This post, from Luke T. Bergeron, originally appeared on his mispeled site on 10/21/09.

Merry Holidays and all that noise. I wanna talk about copyright today. Everyone and their Mom is talking about copyright and piracy recently, so I thought I’d join the fun. Keep in mind, these musings are long (as all my musings tend to be), so please bear with me.

We begin personally, as all my musings begin. I believe that the individual viewpoint is how we all see the world first, so it’s a comfortable and easy place to begin. So let’s start by talking about how I came to this in the first place.

It’s hard for me, as a content producer (sure, maybe the content is bad, but I’m still producing it) and also a content consumer, to understand how I feel about copyright and piracy (also called file sharing). I’ve thought about it a lot, because I am the guy who releases content I spend hours (months) on to people on the internet for free. I’m also the guy who will read/watch things that are legally available for free (Doctorow’s fiction, Hulu content) and sometimes pay if I like it and sometimes not. I’m also the guy who would someday like to be compensated for my work, at least to a level that I could scrape by an income and do it full time.

So…mix all those things together and you’ll soon realize that the ideas don’t jive with any logical consistency, not without some creative and double-sided accounting. I’m on the verge of releasing a new novel for free on the internet, a work that took me the better part of 18 months, and before I do that I feel like I should get my head on straight about copyright and file sharing. I wanna know how I feel about it so I can stick to my guns and also not feel like I wasted my time or limited my options in a way I’m uncomfortable with.

The real issue goes beyond digital piracy to copyright itself. Now, I don’t believe that digital file sharing, even of copyrighted materials, is theft. That’s probably a generational thing, but we’re gonna do our best to suss out as much meaning as possible. Keep in mind, this entry is a fluid conversation, so comment if you wanna participate.

So, theft seems to me like it is inherently defined by defined by the taking of something from someone else, depriving them of it. Theft is a physical concept, based on a starvation economy, that there is a finite amount of resources to go around, and possessing resources means someone else will not possess them.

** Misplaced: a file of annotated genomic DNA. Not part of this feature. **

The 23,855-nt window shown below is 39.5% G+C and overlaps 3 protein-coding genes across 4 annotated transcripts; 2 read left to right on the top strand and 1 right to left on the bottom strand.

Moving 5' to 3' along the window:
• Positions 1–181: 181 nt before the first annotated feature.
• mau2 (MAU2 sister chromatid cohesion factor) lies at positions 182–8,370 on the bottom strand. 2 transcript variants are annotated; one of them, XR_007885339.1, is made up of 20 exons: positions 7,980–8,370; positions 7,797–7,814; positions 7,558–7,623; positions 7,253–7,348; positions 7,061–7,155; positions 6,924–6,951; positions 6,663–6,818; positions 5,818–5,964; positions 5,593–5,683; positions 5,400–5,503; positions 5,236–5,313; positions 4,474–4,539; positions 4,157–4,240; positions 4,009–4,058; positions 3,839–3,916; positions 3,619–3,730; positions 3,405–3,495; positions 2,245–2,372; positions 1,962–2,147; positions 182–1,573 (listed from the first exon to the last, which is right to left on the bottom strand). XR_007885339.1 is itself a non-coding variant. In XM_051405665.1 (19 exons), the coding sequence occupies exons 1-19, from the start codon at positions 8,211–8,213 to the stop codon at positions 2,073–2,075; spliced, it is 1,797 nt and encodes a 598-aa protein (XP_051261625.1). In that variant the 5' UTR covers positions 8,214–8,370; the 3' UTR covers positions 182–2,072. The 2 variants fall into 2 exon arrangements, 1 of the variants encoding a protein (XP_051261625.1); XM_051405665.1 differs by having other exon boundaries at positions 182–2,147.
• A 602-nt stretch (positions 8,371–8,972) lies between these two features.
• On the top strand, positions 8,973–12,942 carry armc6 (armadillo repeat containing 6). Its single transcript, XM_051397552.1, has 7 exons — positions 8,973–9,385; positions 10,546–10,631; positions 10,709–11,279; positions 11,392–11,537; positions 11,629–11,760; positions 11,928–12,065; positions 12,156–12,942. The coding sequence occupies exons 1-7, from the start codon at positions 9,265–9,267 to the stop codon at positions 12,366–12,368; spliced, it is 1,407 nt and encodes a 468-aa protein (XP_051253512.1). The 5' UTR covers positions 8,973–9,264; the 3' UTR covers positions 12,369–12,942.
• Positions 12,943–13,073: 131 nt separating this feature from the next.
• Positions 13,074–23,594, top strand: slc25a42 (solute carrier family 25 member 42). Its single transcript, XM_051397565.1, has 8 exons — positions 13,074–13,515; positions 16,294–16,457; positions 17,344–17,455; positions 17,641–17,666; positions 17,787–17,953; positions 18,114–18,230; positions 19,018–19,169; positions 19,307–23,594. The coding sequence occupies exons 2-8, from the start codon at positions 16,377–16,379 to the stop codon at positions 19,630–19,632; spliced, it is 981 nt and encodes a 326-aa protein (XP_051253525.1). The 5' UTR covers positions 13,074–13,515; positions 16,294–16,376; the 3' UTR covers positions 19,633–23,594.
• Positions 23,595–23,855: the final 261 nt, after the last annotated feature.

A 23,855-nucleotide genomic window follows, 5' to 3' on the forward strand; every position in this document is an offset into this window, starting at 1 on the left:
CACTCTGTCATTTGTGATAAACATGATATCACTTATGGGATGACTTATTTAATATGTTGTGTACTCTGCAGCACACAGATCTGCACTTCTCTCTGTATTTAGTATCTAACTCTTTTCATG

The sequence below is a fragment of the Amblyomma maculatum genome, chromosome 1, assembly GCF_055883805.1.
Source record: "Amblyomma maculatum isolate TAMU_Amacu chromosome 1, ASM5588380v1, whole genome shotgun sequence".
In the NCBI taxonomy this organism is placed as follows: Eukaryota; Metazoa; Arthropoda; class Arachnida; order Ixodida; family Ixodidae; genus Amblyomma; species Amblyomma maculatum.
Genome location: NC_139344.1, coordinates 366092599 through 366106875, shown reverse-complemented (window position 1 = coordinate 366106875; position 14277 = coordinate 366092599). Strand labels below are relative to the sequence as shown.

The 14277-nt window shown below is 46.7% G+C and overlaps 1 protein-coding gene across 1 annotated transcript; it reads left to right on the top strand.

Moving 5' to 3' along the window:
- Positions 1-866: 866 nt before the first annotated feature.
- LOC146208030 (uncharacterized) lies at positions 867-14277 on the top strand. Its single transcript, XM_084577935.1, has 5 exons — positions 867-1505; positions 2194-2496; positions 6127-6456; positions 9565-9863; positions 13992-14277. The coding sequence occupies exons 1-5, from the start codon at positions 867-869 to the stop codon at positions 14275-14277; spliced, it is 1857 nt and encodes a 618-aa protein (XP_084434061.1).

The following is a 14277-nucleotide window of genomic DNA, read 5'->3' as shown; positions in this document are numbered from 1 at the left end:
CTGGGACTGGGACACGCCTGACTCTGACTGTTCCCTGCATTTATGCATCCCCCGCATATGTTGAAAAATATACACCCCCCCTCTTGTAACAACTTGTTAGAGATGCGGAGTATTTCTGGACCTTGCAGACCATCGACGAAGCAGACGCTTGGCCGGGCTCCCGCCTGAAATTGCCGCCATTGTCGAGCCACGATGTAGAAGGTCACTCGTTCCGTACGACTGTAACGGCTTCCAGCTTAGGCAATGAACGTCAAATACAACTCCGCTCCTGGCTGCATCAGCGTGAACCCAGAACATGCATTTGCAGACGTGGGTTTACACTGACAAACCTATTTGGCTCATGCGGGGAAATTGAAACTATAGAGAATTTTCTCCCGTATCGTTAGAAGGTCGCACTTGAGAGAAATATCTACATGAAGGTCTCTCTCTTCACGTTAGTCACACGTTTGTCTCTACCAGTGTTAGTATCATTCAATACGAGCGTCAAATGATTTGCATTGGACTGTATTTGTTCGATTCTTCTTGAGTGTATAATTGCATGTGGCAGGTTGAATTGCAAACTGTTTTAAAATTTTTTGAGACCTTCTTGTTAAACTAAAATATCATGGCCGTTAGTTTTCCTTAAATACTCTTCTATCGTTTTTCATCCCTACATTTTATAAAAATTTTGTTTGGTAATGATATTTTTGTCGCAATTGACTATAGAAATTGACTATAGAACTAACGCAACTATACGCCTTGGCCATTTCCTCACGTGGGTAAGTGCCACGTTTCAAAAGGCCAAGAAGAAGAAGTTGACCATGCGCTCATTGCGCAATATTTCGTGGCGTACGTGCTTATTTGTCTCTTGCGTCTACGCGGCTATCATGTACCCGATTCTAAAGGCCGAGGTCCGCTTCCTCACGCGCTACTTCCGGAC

Information used to be like that, too, since information was passed on via physical items. The price of a book was determined by two things: the cost of production and the cost of the information. The starvation economy also played into this, because there were only so many copies of the book. Stealing a book from a shop meant that the shop owner no longer had a copy to sell.

But the thing is, a starvation economy does not apply in a digital age. Or, at the very least, the costs are so absurdly low that the profit margins are absurdly high in monetized digital distribution. We exist in a world where time is monetized, and that’s the only cost for me to release a book. The fifty bucks a year hosting costs I pay to the website company are nothing. So all it costs me to put a book out on the internet is time, the time to write the book, edit it, and format it for distribution. Putting a copy of my book on someone else’s hard drive costs nothing and does not take the book from my possession. I’ve made a copy at no cost.

Read the
rest of the post (it’s very lengthy, and there’s a great deal more thought-provoking stuff in it), and check out the debate going on in the comments section as well, on Luke T. Bergeron‘s mispeled site.